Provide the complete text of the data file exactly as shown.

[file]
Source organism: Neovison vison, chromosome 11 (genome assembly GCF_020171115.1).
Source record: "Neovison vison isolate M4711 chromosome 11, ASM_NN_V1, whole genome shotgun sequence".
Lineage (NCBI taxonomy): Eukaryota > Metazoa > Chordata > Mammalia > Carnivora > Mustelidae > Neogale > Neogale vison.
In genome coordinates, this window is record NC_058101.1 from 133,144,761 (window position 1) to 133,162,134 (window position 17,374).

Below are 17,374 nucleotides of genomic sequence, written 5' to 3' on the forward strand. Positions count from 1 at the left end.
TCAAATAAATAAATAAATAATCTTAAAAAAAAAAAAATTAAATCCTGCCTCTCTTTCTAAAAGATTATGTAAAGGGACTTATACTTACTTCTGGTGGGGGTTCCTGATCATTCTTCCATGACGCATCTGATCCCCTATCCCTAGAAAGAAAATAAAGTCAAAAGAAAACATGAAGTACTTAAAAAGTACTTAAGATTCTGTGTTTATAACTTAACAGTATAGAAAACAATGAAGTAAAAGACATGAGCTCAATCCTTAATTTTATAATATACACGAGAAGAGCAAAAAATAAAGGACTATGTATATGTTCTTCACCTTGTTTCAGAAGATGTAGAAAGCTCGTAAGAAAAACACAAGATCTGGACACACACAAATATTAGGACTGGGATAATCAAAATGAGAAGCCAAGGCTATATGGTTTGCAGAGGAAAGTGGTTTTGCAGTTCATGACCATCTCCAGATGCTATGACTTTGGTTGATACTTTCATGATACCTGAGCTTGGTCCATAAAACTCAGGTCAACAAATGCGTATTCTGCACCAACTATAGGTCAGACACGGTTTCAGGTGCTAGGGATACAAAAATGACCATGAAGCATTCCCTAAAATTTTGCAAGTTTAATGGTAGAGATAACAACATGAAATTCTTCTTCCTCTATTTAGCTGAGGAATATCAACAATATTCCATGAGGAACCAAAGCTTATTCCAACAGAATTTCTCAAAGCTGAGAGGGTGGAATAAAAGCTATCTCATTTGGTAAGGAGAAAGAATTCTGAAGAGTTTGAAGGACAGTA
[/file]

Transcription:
Source organism: Neovison vison, chromosome 11 (genome assembly GCF_020171115.1).
Source record: "Neovison vison isolate M4711 chromosome 11, ASM_NN_V1, whole genome shotgun sequence".
Lineage (NCBI taxonomy): Eukaryota > Metazoa > Chordata > Mammalia > Carnivora > Mustelidae > Neogale > Neogale vison.
In genome coordinates, this window is record NC_058101.1 from 133,144,761 (window position 1) to 133,162,134 (window position 17,374).

Below are 17,374 nucleotides of genomic sequence, written 5' to 3' on the forward strand. Positions count from 1 at the left end.
TCAAATAAATAAATAAATAATCTTAAAAAAAAAAAAATTAAATCCTGCCTCTCTTTCTAAAAGATTATGTAAAGGGACTTATACTTACTTCTGGTGGGGGTTCCTGATCATTCTTCCATGACGCATCTGATCCCCTATCCCTAGAAAGAAAATAAAGTCAAAAGAAAACATGAAGTACTTAAAAAGTACTTAAGATTCTGTGTTTATAACTTAACAGTATAGAAAACAATGAAGTAAAAGACATGAGCTCAATCCTTAATTTTATAATATACACGAGAAGAGCAAAAAATAAAGGACTATGTATATGTTCTTCACCTTGTTTCAGAAGATGTAGAAAGCTCGTAAGAAAAACACAAGATCTGGACACACACAAATATTAGGACTGGGATAATCAAAATGAGAAGCCAAGGCTATATGGTTTGCAGAGGAAAGTGGTTTTGCAGTTCATGACCATCTCCAGATGCTATGACTTTGGTTGATACTTTCATGATACCTGAGCTTGGTCCATAAAACTCAGGTCAACAAATGCGTATTCTGCACCAACTATAGGTCAGACACGGTTTCAGGTGCTAGGGATACAAAAATGACCATGAAGCATTCCCTAAAATTTTGCAAGTTTAATGGTAGAGATAACAACATGAAATTCTTCTTCCTCTATTTAGCTGAGGAATATCAACAATATTCCATGAGGAACCAAAGCTTATTCCAACAGAATTTCTCAAAGCTGAGAGGGTGGAATAAAAGCTATCTCATTTGGTAAGGAGAAAGAATTCTGAAGAGTTTGAAGGACAGTA